CBS News correspondent Robert Berger reports the killing is the latest sign that anbetween Palestinian militants and Israel that had briefly kept the peace, may disintegrate.
The military said the troops were trying to arrest a high-ranking militant in the village and opened fire only when the man refused to surrender and began shooting at them.
Abdel Karim Hammad, whose family lives in the house, said troops surrounded a house in the village of Saida and demanded that its occupants come out.
Saleh Karkur, 27, a wanted Islamic Jihad gunman who was staying with the family, refused to come out and a gunfight erupted and Karkur was shot and killed, Hammad said.
The Israelis then demolished half of the house and arrested Hammad's father for harboring a wanted militant, he said.
AP Television News footage showed the man's body lying atop the ruins of the house. Palestinian medics said they took the body from the scene.
Berger says Islamic Jihad, which frequently fires rockets at Israel, was quick to promise revenge. Palestinian groups have long demanded that any truce include a halt to Israeli raids in the West Bank.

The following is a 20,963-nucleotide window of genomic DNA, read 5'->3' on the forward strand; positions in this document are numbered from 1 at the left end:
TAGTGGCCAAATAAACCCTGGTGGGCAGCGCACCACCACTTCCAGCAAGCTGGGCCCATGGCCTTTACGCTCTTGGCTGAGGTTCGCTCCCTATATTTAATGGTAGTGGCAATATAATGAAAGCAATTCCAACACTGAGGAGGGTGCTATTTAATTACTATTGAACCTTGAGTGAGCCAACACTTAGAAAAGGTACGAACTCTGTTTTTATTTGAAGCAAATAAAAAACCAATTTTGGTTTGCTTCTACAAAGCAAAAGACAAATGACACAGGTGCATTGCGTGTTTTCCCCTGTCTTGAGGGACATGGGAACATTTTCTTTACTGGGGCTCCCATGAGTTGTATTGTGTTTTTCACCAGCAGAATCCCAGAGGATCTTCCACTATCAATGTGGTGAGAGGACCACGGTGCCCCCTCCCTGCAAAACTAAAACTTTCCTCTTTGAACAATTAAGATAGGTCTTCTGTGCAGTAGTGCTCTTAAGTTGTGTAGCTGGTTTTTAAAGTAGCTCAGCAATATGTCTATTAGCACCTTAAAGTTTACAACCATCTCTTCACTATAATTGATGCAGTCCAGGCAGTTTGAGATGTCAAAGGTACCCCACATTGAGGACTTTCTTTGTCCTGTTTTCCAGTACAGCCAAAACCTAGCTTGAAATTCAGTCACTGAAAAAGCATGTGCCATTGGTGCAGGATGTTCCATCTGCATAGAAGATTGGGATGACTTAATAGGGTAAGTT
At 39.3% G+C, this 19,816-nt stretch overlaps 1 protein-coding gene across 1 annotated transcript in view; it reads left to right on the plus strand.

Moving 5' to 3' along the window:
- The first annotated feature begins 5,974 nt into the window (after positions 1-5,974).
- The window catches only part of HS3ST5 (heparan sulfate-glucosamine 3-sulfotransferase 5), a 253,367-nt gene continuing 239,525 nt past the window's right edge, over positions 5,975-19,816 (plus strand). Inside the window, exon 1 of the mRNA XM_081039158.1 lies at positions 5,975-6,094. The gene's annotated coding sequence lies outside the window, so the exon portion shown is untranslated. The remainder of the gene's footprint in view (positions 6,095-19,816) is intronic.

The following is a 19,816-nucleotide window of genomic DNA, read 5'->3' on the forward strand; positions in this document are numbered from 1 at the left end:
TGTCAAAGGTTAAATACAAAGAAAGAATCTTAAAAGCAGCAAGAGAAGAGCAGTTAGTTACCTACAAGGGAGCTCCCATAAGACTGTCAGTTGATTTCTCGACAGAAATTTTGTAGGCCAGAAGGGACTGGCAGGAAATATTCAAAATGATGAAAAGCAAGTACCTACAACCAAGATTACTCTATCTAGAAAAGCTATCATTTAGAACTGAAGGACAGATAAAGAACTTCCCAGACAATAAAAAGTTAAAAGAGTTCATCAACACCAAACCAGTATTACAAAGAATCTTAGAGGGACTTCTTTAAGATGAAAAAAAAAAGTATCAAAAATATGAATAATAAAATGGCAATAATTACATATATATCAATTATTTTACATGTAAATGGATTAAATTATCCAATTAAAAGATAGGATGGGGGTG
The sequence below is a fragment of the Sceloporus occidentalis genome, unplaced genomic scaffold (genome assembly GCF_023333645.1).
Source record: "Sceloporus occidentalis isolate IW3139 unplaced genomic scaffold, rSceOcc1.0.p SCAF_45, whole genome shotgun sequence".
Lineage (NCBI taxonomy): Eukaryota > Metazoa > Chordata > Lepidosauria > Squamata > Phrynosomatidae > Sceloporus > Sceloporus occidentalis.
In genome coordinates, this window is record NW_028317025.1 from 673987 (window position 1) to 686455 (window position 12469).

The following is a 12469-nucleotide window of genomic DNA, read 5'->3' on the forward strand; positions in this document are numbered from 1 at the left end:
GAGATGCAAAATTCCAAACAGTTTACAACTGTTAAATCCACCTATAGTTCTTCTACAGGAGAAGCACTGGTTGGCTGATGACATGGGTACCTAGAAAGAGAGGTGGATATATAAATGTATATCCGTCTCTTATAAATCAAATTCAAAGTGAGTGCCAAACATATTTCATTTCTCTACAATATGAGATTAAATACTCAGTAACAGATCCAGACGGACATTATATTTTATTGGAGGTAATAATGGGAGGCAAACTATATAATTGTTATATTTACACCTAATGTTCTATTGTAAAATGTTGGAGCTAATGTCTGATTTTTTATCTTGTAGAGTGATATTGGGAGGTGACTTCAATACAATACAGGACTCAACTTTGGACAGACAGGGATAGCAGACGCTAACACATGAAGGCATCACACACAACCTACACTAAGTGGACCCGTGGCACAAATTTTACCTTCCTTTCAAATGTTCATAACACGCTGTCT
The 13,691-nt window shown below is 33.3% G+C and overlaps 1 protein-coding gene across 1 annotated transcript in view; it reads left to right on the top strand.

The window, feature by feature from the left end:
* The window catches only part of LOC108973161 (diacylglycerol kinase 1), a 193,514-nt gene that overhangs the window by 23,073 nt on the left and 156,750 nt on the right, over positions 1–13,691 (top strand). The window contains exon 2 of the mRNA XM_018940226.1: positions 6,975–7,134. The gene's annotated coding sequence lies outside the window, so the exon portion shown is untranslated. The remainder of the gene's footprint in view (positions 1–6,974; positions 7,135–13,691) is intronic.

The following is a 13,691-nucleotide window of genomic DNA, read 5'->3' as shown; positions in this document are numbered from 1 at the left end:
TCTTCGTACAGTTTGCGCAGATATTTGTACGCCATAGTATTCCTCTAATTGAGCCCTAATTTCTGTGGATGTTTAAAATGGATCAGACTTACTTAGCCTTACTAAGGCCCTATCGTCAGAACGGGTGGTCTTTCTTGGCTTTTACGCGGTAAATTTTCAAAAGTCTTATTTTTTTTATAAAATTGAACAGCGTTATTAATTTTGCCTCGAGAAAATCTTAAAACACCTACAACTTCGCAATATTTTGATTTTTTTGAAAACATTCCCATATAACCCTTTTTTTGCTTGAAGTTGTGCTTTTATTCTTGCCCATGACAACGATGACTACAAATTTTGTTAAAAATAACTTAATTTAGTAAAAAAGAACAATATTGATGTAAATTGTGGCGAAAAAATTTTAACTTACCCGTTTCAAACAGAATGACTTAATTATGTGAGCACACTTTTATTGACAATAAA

Israel is holding peace talks with the moderate Palestinian government of President Mahmoud Abbas, based in the West Bank. But Israel says the Palestinians are not yet capable of controlling militants in their territory and continues military operations against gunmen.
On Tuesday, a Palestinian rocket fell near the Israeli city of Ashkelon. The Popular Front for the Liberation of Palestine, a tiny militant group, claimed responsibility for the rocket, which Israel said landed in an open area south of Ashkelon, causing no injuries.
Israeli defense officials said the army would not retaliate for the attack, since Hamas militants had not launched the rocket. They spoke on condition of anonymity due to the sensitive nature of the subject.
In Gaza, Islamic Jihad released a statement Wednesday saying Karkur was one of the group's top West Bank commanders and threatened to avenge his death.
Meanwhile, Berger says there are fears in Israel that some Jews may try to seek revenge on Palestinians in Jerusalem for alast week which left eight students dead at a prominent Jewish seminary.
Israel Television reports students at the seminary, which was attacked last Thursday by a Palestinian gunman, are planning to take revenge. The target, according to the reports, would be a senior Palestinian official at the al Aqsa Mosque, the volatile site called the Temple Mount by Jews.
An attack at the mosque could prompt a outbreak of violence across Israel and the Palestinian territories, says Berger. Israeli police say they have prepared for the possibility of a revenge attack, but so far there have been no arrests.